Morals Text Subverts Humanae Vitae

Anthony Zimmerman
Critique of Morals text published in Special Reports
Human Life International
modified April 2000
Reproduced with Permission

Fr. Marx touched tender nerves with his remark that "seminarians are victimized by rebel theologians, who brazenly reject Humanae Vitae" (HLI Special Report, April 1992). A seminarian had publicly downgraded HV at the HLI Conference in Manila.

Exchanges then revealed that a vicious textbook for seminarians on moral theology is published in the Philippines. The author is Fr. Karl H. Peschke, SVD. The two volume text is perhaps the best systematic and comprehensive course on Moral Theology for seminarians written after Vatican II, and its pages give testimony to the astounding amount of research and hard work of the author. But the section on abortion and contraception in Volume Two, the part which invites our special attention, is a naked catastrophe. The dissenters on these pages leave little room for the Pope. The author mobilizes a Lilliputian army to shoot arrows at Humanae Vitae: Haering, Curran, McCormack, Boeckle, Gruendel, Schoonenberg, Lobo, Dedek, Hellegers, Postrana, Donceel - in short, name a dissenter and you will likely find his opinion hallowed on these pages.

The author, Fr. Peschke, taught in the large Tagaytay Seminary near Manila during 1968-1984. Volume II of his text Christian Ethics has sold over 28,000 copies, a sign of its popularity in seminaries. By examining this book you probably learn what the new priests think who emerge from seminaries now using this text.

Fr. Peschke's work was evidently approved by his Superiors during all these years; Superiors appointed him to form members at major seminaries in Brazil, Germany, and the Philippines. More recently he achieved the high honors of being Professor at the Pontifical Urban University in Rome, whose Chancellor is the President of the Vatican Propaganda Fide. His text appeared in various editions in England, Ireland, India, the Philippines, and Italy. A newsletter (December 1990) featured him as a courageous theologian "following the steps of the Moral Theologian Haering."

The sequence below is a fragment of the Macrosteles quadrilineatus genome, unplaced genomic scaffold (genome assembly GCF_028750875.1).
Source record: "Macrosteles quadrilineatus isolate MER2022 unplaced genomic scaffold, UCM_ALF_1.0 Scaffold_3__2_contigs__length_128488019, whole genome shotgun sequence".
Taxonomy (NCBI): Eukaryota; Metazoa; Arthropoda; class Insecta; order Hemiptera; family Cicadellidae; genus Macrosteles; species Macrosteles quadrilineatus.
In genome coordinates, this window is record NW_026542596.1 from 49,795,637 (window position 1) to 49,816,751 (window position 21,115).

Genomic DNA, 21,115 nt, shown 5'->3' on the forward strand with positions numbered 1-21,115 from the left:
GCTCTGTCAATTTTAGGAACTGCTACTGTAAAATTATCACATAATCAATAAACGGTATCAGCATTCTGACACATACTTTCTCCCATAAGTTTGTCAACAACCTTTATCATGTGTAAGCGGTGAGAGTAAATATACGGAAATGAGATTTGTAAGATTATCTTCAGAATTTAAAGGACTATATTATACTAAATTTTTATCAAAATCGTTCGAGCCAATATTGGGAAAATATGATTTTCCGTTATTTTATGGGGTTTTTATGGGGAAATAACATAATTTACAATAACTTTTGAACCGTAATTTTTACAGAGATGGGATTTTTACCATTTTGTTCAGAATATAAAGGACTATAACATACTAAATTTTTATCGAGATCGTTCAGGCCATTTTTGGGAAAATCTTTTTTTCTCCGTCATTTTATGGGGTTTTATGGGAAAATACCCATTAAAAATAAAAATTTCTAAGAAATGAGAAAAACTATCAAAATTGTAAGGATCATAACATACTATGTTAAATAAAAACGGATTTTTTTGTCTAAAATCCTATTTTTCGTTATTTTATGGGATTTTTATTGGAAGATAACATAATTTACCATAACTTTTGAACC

Then came the Manila incident, on 2 February 1992, and the clash with a seminarian which triggered quick action by Fr. Marx. What HLI works for, this text works against. Since February things are breaking fast. A criticism of Fr. Peschke's text book was forwarded to the Cardinal Chancellor of the Pontifical Urban University in Rome where he was reported to be professor. An answer came stating that Fr. Karl Peschke "is no longer a professor at the Pontifical Urban University." But HLI is not finished. It asks you to read this exposure and then cooperate until the offensive text is either defanged or is banned entirely from use in all seminaries.

Waffling on Abortion

We should not judge the book just because the author presents the views of adversaries. Major seminarians must become professional theologians of sorts, and should know what the adversaries say; this is standard preparation for future priests whom the Church will send to hear confessions, to preach, to teach, to counsel, to inspire. The Morals Professor, then, has as his first task the apostolate of forming faithful priests who will point the way to heaven, whether his message is politically correct or not. The priest's first duty is to be faithful to the Church which sends him.

But this book's section on abortion and contraception is worm-eaten with compromises. It makes the Pope almost a lone dissenter against an army of self-appointed infallibles. In the pages about abortion, for example, the space of 10 lines is awarded to the Magisterium, but 500 lines to dissenters - a ratio of 1 to 50. Here are examples of the compromises.